From hope to frustration
A sense of hope emerged for many Mexicans when Andrés Manuel
López Obrador (AMLO) won the presidential election in July 2018.
However, on 29 October 2018, reality set in for investors. Only a
month prior to taking office, AMLO announced the cancellation of a
new US$13 billion airport for Mexico City, which was under
construction, sending warning signals throughout the international
business community that investments were at risk. Since then, AMLO
cancelled all future upstream oil industry farmouts, falling back
to an era in which international investment is limited to service
contracts, allowing the government to have more control.
Additionally, AMLO's actions have redirected Pemex toward its
nationalistic tendencies by forcing increased refinery runs using
locally produced crude instead of importing products from the
United States. As a result, Mexico has not been able to take full
advantage of a tight market for heavy, sour crude oil caused in
part by the halt of Venezuelan supply to the US Gulf Coast (USGC).
This outcome has meant sacrificing economic gains in favor of
political ideology. Mexican crude oil production has continued to
decline from 1.73 MMb/d in December 2018, when AMLO took office, to
1.70 MMb/d in July 2019. This decline was largely caused by the
decrease in production from the Ku-Maloob-Zaap (KMZ) complex,
Mexico's most productive asset since 2009, which declined 16,400
b/d in the same period. Because of the decline in production of
lighter crude grades Isthmus and Olmeca, a hard stop on light crude
exports occurred in the first half of 2018. Furthermore, Mexico's
refining sector is mostly configured to run light crudes. With the
decrease in light crude and severe maintenance issues, Mexico's
refinery runs teetered around a utilization rate of just 40%
utilization in July.
Maya heavy crude production declined from 1.07 MMb/d in 2018 to 1.06 MMb/d in 2019 year to date. Comparing the first half of 2018 to the first half of 2019, it is evident that the trend in exports has shifted from the United States to Asia, with an 7% decrease and a 35% increase, respectively. The Maya Louisiana Light Sweet-(LLS) spread narrowed to a $0.08/bbl discount in November 2018 as Canadian bottlenecks increased Maya attractiveness, but the price has since stabilized ahead of International Maritime Organization (IMO) 2020. In an attempt to showcase a positive outlook for Pemex's production and finances, on 16 July 2019, the state-owned company released its business plan for 2019-23, which highlights a reduction in the profit sharing tax from 65% to 54% in 2021. While the tax reduction will allow the national oil company (NOC) to invest more into upstream production, the decision cannot be decided by Pemex, but rather by the Ministry of Finance and Public Credit. The plan also estimates that production will reach 2.7 MMb/d by 2024 by focusing investments in onshore and shallow-water fields. There are no signposts about the possibility of additional farm-outs, which are viewed as necessary to reversing production declines.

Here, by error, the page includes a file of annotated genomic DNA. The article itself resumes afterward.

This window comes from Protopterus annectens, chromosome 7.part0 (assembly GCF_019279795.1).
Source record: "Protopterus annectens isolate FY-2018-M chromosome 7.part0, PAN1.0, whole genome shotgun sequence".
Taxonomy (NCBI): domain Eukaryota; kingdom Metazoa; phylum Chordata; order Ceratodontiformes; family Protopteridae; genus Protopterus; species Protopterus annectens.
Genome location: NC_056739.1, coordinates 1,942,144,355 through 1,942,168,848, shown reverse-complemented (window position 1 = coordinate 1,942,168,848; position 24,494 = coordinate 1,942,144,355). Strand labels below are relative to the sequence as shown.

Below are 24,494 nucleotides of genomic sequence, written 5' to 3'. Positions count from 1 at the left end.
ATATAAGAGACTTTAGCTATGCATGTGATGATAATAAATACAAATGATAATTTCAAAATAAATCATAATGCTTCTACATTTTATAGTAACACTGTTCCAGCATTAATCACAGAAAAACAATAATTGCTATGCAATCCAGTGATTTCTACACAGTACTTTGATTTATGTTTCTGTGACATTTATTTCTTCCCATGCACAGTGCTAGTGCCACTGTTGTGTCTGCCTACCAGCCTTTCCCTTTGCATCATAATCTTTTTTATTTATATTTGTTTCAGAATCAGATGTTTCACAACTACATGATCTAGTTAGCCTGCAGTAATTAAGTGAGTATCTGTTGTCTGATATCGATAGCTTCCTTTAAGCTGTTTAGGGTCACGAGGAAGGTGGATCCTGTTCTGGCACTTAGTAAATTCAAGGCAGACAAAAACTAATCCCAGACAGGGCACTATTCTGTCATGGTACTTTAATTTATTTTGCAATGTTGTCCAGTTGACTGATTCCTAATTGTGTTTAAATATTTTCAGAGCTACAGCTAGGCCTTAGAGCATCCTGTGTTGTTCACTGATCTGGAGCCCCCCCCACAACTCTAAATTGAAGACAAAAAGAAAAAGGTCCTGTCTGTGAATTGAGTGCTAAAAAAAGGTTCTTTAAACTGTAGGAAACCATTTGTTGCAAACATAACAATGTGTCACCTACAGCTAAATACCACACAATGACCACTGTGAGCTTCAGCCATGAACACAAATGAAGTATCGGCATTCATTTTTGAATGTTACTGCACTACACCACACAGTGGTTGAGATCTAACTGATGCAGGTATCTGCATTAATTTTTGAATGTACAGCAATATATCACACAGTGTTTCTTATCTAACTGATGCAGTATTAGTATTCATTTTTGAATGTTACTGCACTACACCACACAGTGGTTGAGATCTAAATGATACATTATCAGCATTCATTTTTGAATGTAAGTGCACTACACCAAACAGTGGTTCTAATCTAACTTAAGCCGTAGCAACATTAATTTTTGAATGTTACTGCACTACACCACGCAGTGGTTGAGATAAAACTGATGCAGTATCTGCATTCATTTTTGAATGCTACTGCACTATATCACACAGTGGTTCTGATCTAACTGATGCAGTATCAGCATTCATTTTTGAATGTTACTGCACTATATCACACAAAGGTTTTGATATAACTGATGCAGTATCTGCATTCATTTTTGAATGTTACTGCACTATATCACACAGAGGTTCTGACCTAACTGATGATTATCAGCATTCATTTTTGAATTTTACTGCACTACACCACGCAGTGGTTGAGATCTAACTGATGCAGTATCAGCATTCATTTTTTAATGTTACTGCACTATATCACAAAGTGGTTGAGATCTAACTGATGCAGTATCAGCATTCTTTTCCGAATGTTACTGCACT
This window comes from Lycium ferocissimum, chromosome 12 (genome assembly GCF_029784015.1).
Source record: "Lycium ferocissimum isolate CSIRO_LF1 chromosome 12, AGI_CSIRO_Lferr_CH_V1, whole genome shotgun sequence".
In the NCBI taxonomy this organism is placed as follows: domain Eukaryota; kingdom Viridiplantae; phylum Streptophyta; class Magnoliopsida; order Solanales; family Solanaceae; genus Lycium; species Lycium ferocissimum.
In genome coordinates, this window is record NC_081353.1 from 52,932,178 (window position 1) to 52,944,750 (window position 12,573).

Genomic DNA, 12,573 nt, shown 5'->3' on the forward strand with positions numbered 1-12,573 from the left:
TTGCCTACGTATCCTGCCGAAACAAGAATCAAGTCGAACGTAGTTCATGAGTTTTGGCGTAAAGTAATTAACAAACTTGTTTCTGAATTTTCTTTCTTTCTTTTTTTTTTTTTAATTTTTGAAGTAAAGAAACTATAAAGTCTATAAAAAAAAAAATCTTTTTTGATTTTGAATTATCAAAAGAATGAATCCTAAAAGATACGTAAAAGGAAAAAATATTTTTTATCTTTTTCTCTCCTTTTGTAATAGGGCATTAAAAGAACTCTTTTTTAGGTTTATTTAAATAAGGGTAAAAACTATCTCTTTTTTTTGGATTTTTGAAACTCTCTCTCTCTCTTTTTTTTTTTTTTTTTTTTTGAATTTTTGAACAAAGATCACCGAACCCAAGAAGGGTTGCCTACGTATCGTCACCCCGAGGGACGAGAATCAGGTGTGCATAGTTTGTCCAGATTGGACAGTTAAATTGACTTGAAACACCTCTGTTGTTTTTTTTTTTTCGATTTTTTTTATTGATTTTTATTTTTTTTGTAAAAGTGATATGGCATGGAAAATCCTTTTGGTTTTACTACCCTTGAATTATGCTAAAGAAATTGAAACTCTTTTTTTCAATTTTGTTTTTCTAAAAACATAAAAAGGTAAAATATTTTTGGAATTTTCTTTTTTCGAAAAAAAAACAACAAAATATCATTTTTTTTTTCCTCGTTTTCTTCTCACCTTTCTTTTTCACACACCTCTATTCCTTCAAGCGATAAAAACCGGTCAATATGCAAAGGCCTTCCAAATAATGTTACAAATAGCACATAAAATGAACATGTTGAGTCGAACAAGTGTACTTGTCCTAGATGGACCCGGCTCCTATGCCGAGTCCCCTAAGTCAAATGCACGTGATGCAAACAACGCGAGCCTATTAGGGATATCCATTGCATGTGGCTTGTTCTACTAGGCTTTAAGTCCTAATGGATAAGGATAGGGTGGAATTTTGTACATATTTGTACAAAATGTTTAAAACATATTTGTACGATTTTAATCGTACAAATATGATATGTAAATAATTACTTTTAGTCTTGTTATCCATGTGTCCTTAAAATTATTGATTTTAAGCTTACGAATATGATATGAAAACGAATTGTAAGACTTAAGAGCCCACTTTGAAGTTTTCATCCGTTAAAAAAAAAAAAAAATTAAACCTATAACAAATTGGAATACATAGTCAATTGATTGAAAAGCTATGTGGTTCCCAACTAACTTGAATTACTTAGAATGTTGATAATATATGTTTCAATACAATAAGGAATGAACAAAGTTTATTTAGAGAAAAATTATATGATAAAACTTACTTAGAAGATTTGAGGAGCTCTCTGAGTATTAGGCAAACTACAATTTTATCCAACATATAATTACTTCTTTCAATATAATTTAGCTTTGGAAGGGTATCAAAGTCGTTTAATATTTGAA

You may also be interested in some of our additional Latin America focused research and analysis:
- Brazil spotlight - Underdog to Chapion: Unlock the Presalt Potential
- Venezuela spotlight - Venezuelan darkness plagues production
- IHS Markit Latin America Energy Coverage
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